Pick of the Flicks

February 20th, 2003 Film, Personalities, Xpress

Flickerfest — the 12th annual Short Film Festival that gave short films their name in Australia — is in full swing again.

Films from as far afield as France, Spain, Romania, Germany, the UK, US, the Netherlands, Norway, Iran and Russia are coming together to show the cream of international short film making talent, and Xpress talks exclusively to one of the entrants, Adelaide-based filmmaker Michael Cusack.

Cusack’s film, [R]evolution, displays Cusack’s mastery of his chosen field of interest — clay animation — and has already more than proven itself on the award and festival circuit.

It’s taken out the IF (Inside Film) award for best animation, won Gold at the Australian Cinematographers Society awards, was selected for competition at the Los Angeles International Short Film Festival (where it had the chance to be nominated for an Academy Award), and has been screened at festivals across Europe.

And — together with the wares of some of the best short filmmakers in the world — you can catch it when Flickerfest lands at the Camelot outdoor cinemas this month.

[R]evolution is an intriguing idea — both to students of film technique and audiences. A scientist in a dark underground laboratory is trying to create life. Leaving the mixture in disgust with no result, life spontaneously emerges in the form of two creatures that seemingly play out all of human evolutionary history on the laboratory table before the scientists return.

It combines stark, stylised colour with a very cool effect — stop motion animation in the foreground while long, slow tracking shots show the backing environment in its entirety.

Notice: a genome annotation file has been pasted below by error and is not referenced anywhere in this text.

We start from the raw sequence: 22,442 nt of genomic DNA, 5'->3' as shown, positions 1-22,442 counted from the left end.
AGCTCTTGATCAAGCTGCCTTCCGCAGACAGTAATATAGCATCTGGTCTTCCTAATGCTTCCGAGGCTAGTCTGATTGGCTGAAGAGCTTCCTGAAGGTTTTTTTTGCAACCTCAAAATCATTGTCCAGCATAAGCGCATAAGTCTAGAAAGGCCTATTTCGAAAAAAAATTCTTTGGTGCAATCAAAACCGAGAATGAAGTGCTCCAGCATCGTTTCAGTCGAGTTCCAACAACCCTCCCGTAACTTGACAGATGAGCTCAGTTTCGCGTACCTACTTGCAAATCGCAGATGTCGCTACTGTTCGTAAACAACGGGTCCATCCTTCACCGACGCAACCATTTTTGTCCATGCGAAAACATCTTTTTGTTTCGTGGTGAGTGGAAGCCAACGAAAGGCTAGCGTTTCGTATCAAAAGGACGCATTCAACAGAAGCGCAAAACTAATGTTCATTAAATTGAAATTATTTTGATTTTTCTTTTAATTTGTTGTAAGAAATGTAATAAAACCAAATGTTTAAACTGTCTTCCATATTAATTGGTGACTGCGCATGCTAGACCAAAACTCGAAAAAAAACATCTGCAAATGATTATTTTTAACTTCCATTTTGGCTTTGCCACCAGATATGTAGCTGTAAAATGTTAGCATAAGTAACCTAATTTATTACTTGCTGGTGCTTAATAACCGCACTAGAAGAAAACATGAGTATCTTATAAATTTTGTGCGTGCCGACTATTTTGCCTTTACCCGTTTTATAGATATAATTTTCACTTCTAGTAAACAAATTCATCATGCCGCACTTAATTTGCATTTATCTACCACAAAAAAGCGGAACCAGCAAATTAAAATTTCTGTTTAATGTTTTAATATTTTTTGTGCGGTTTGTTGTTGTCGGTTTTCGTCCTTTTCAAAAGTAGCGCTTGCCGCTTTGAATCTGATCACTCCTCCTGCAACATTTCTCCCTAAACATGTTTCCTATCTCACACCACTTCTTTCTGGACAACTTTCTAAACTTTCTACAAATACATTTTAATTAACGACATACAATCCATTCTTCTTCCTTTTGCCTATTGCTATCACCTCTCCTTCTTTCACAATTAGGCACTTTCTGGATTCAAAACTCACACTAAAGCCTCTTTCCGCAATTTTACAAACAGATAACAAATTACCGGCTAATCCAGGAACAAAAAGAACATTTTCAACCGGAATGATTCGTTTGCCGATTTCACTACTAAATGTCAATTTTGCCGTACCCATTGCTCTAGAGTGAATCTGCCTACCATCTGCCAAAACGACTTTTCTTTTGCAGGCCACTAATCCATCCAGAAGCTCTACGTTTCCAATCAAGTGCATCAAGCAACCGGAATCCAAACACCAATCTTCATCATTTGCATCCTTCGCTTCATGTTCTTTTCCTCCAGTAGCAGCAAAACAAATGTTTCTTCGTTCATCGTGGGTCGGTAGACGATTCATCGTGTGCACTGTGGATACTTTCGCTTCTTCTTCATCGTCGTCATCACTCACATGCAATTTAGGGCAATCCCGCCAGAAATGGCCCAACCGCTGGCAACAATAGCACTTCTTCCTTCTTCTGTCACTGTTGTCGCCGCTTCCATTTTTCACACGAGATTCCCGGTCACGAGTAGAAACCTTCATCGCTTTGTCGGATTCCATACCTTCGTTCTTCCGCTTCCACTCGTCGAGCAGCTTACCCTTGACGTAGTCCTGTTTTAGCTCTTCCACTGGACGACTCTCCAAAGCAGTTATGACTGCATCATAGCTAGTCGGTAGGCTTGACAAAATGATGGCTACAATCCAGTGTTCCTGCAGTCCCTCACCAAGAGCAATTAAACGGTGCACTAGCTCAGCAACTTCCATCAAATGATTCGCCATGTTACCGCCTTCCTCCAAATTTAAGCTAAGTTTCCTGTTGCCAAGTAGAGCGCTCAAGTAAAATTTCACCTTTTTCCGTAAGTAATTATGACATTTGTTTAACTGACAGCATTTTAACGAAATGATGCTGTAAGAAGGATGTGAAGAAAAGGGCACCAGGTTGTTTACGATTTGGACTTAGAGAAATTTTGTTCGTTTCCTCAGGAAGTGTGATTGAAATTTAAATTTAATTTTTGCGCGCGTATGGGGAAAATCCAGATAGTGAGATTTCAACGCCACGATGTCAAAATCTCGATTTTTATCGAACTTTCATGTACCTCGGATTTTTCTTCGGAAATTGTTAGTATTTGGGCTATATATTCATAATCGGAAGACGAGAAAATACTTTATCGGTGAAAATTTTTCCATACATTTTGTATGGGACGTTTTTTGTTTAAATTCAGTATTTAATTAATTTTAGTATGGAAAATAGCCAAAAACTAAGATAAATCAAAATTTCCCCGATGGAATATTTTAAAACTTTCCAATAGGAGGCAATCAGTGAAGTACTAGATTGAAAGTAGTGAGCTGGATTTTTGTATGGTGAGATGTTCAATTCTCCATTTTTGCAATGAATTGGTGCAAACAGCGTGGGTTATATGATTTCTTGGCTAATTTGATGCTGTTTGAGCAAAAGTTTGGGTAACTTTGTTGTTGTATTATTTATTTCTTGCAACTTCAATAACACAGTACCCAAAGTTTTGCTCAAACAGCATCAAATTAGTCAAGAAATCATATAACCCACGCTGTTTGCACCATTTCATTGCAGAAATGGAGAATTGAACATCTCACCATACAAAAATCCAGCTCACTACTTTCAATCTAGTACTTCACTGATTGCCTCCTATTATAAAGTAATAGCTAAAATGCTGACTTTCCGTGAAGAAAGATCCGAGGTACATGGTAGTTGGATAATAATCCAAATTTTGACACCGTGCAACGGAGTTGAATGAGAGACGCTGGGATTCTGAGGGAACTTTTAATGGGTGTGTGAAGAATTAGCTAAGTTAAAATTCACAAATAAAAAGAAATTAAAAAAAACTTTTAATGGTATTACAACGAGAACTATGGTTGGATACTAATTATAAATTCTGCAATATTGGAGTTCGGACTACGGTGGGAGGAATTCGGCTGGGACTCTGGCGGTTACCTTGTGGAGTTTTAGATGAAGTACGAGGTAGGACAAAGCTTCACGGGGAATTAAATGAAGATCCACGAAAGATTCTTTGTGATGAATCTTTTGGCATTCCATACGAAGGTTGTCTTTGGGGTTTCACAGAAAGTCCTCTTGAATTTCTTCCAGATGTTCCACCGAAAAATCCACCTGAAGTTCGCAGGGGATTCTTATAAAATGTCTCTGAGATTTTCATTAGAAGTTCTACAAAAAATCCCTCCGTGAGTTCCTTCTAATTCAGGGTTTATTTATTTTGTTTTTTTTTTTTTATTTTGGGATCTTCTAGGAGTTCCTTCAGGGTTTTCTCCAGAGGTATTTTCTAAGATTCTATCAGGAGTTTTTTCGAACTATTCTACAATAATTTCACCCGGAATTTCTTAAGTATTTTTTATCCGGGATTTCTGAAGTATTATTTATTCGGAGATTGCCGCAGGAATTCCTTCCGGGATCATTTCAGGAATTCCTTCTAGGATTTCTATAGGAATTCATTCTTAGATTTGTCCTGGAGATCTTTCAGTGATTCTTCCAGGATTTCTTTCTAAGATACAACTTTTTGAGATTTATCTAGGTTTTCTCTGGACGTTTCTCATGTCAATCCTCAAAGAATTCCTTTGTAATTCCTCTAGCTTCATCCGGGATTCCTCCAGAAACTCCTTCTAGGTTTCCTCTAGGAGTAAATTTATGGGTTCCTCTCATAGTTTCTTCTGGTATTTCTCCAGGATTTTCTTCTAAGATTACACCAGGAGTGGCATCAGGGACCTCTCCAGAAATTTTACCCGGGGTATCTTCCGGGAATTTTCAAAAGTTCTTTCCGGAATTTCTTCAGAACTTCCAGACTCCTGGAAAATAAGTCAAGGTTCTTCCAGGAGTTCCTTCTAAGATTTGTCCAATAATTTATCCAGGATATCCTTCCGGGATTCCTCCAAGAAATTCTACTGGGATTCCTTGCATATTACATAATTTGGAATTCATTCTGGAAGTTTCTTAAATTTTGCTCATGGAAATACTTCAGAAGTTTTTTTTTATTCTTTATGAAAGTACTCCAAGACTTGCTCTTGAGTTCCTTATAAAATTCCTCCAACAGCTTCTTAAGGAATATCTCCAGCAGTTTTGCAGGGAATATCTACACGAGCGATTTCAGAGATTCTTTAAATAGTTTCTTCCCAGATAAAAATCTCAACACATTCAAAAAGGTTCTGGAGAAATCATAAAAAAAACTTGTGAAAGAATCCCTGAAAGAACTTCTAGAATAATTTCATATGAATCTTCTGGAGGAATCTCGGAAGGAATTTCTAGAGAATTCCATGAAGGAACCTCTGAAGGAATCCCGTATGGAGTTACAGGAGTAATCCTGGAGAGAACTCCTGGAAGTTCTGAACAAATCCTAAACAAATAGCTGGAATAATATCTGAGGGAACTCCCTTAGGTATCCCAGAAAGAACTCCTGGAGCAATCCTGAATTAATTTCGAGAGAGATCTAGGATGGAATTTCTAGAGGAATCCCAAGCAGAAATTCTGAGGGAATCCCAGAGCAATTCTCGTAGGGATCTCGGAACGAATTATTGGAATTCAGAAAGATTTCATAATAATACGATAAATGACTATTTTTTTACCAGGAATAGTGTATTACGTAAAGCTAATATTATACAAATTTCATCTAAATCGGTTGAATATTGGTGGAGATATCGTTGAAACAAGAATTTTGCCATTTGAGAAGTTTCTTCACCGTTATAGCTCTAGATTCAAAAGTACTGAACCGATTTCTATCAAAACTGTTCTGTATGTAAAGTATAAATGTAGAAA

Asked about the technique he employed to get the effect, Cusack talks about highly technical animation terms like pixelation, frame rates and getting the actor to perform in slow motion.

But the result, he hopes, is to tell a great story. "It’s a hoary old chestnut but it’s true — if the script is good, it doesn’t matter about the medium," Cusack thinks. "Provided you tell a good story well, the medium is just there to hook people in at the start.

"Gollum (Lord of the Rings: The Two Towers) was a fantastic creation and you just marveled at the animation that bought him to life. But after awhile you accept him as just another character."

And it’s the story that drives [R]evolution, which was written as well as directed by Cusack. Despite appearing a pretty straightforward comedy about two fighting creatures (reminiscent of the short ABC serial The Red and the Blue from years ago), it says more.

"Because it’s so up front in its depictions of them fighting each other, the message is pretty much hammered home," Cusack reckons. "I’d be very surprised if people come out thinking ‘this is just about two creatures that fight’. Short films generally have a reputation for having some sort of message, and you try to get that message across as quick as you can.

"But I think people see [R]evolution as a treatise on the human condition. How seriously they take it is another thing, but it’s obviously dealing with issues of tolerance and war and all those sorts of things that are actually relevant just at the moment."

At the thought of clay and stop motion animation — only two names really come to mind. Nick Park (Wallace & Grommit, Chicken Run) and Ray Harryhausen (Jason & the Argonauts). Doesn’t Cusack feel limited?

"It’s never bothered me," he insists. "I make films I want to make. I’ve never started a film without it being the sort of film I’d like to see. If you try to second-guess what people want to see you’re probably going to fail because people will see through it."

So while there’s little chance of Cusack being a household name because of work in clay animation, he enjoys his short film work (which he calls his ‘soul food’, that which expresses himself creatively while TV commercials put food on the table) and the special notoriety festivals like Flickerfest bring.

"I’m just happy making the films and if they connect with people it’s a wonderful thing," he says. "I’ve been very fortunate that the films I’ve made have travelled all over the world and it’s sensational to be talking to Xpress thinking that people in Perth as well as all over the world are going to see it."